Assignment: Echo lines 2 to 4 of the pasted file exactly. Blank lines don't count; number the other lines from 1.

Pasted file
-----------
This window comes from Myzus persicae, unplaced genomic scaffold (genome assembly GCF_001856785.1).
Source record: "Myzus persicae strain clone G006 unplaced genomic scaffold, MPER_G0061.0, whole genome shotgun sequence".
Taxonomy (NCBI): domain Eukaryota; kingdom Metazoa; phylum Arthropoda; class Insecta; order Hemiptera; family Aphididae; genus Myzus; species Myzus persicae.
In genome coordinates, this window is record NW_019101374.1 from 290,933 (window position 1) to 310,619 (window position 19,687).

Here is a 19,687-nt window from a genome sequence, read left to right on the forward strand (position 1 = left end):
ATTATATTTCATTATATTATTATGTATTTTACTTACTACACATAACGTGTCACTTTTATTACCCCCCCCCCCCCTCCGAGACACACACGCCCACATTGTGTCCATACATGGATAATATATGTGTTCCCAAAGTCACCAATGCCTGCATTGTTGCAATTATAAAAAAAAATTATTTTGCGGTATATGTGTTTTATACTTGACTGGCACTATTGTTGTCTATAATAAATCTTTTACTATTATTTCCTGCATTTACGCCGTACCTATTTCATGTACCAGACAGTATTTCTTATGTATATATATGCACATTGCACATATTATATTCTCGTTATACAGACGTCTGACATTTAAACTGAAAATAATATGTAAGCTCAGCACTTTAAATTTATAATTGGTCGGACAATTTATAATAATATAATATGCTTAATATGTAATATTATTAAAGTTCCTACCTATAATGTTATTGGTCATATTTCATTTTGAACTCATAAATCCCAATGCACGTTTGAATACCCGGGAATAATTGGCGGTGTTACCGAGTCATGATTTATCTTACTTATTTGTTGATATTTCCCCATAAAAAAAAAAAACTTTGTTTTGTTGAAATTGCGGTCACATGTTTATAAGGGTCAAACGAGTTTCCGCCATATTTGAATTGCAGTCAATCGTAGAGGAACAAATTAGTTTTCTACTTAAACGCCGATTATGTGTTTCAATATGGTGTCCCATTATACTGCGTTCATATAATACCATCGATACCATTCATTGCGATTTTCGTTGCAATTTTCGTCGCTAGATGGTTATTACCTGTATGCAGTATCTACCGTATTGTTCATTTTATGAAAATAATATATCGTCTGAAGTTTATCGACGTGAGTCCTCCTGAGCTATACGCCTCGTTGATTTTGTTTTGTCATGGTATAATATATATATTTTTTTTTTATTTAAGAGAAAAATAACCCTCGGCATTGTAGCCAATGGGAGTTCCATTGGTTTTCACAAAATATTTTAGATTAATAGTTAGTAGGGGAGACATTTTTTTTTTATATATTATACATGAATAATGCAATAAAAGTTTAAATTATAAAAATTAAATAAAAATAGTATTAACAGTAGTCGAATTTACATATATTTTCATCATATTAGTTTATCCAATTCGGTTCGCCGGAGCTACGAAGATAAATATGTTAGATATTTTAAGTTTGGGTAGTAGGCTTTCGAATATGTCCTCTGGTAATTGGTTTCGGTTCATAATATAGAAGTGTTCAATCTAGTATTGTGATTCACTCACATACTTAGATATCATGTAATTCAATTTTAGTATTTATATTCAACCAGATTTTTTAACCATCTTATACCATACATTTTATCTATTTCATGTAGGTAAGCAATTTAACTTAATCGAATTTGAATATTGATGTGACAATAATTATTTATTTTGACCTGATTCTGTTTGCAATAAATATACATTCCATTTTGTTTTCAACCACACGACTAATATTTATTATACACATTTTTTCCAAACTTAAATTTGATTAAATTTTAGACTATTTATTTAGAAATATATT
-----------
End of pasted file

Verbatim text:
Source record: "Myzus persicae strain clone G006 unplaced genomic scaffold, MPER_G0061.0, whole genome shotgun sequence".
Taxonomy (NCBI): domain Eukaryota; kingdom Metazoa; phylum Arthropoda; class Insecta; order Hemiptera; family Aphididae; genus Myzus; species Myzus persicae.
In genome coordinates, this window is record NW_019101374.1 from 290,933 (window position 1) to 310,619 (window position 19,687).